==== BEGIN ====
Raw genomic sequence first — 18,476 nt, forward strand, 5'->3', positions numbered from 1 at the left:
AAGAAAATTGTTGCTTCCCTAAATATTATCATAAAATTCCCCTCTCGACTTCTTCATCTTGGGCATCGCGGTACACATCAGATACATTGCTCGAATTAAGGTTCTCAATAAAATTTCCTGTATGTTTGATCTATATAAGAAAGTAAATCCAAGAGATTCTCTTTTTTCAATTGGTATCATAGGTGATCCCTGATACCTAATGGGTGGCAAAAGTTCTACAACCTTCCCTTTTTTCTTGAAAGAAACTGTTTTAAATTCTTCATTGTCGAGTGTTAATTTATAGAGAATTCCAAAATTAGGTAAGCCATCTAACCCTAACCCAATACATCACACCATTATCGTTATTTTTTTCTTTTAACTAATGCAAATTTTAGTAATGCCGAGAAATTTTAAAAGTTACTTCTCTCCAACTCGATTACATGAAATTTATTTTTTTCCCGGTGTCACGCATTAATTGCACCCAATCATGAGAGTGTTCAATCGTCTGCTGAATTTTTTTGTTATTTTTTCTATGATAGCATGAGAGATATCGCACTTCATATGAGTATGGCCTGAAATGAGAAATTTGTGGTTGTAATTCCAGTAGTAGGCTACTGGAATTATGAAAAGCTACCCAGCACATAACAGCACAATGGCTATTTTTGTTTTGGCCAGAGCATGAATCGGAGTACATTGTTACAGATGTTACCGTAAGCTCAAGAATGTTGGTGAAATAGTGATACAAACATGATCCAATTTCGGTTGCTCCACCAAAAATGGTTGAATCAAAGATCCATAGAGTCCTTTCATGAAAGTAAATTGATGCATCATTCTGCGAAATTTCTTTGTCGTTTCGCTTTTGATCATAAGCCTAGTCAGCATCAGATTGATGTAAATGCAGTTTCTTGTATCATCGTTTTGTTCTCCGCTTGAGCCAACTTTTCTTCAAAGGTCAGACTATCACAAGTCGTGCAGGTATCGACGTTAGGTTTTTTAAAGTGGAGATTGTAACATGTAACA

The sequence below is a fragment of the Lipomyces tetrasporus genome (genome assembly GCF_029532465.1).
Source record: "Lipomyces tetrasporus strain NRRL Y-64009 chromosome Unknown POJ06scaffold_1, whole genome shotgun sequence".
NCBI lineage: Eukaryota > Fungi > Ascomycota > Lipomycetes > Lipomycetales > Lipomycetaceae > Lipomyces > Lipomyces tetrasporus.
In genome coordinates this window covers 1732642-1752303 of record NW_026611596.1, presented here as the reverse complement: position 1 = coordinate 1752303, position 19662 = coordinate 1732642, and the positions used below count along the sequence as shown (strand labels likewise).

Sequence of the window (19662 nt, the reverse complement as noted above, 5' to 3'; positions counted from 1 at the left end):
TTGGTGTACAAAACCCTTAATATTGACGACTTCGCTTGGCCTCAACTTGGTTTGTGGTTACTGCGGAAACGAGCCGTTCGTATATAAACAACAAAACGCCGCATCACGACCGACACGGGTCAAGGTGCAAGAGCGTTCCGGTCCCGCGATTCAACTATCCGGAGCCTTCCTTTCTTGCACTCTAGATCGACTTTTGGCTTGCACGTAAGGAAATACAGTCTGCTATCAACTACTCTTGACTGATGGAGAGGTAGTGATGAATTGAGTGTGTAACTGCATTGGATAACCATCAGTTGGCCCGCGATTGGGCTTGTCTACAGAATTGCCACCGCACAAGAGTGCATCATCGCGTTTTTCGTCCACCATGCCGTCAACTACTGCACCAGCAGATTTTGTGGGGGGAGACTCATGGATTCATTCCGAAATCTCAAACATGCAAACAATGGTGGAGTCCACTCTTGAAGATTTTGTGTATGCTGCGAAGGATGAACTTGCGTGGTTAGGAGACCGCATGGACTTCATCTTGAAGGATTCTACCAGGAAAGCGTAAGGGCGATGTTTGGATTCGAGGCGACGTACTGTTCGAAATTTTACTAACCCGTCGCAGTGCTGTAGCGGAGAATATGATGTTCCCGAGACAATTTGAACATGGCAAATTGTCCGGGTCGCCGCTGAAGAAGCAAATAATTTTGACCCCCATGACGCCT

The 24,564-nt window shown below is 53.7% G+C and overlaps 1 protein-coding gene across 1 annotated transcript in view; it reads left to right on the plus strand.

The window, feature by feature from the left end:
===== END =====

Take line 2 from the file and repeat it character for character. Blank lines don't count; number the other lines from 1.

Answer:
AAGAAAATTGTTGCTTCCCTAAATATTATCATAAAATTCCCCTCTCGACTTCTTCATCTTGGGCATCGCGGTACACATCAGATACATTGCTCGAATTAAGGTTCTCAATAAAATTTCCTGTATGTTTGATCTATATAAGAAAGTAAATCCAAGAGATTCTCTTTTTTCAATTGGTATCATAGGTGATCCCTGATACCTAATGGGTGGCAAAAGTTCTACAACCTTCCCTTTTTTCTTGAAAGAAACTGTTTTAAATTCTTCATTGTCGAGTGTTAATTTATAGAGAATTCCAAAATTAGGTAAGCCATCTAACCCTAACCCAATACATCACACCATTATCGTTATTTTTTTCTTTTAACTAATGCAAATTTTAGTAATGCCGAGAAATTTTAAAAGTTACTTCTCTCCAACTCGATTACATGAAATTTATTTTTTTCCCGGTGTCACGCATTAATTGCACCCAATCATGAGAGTGTTCAATCGTCTGCTGAATTTTTTTGTTATTTTTTCTATGATAGCATGAGAGATATCGCACTTCATATGAGTATGGCCTGAAATGAGAAATTTGTGGTTGTAATTCCAGTAGTAGGCTACTGGAATTATGAAAAGCTACCCAGCACATAACAGCACAATGGCTATTTTTGTTTTGGCCAGAGCATGAATCGGAGTACATTGTTACAGATGTTACCGTAAGCTCAAGAATGTTGGTGAAATAGTGATACAAACATGATCCAATTTCGGTTGCTCCACCAAAAATGGTTGAATCAAAGATCCATAGAGTCCTTTCATGAAAGTAAATTGATGCATCATTCTGCGAAATTTCTTTGTCGTTTCGCTTTTGATCATAAGCCTAGTCAGCATCAGATTGATGTAAATGCAGTTTCTTGTATCATCGTTTTGTTCTCCGCTTGAGCCAACTTTTCTTCAAAGGTCAGACTATCACAAGTCGTGCAGGTATCGACGTTAGGTTTTTTAAAGTGGAGATTGTAACATGTAACA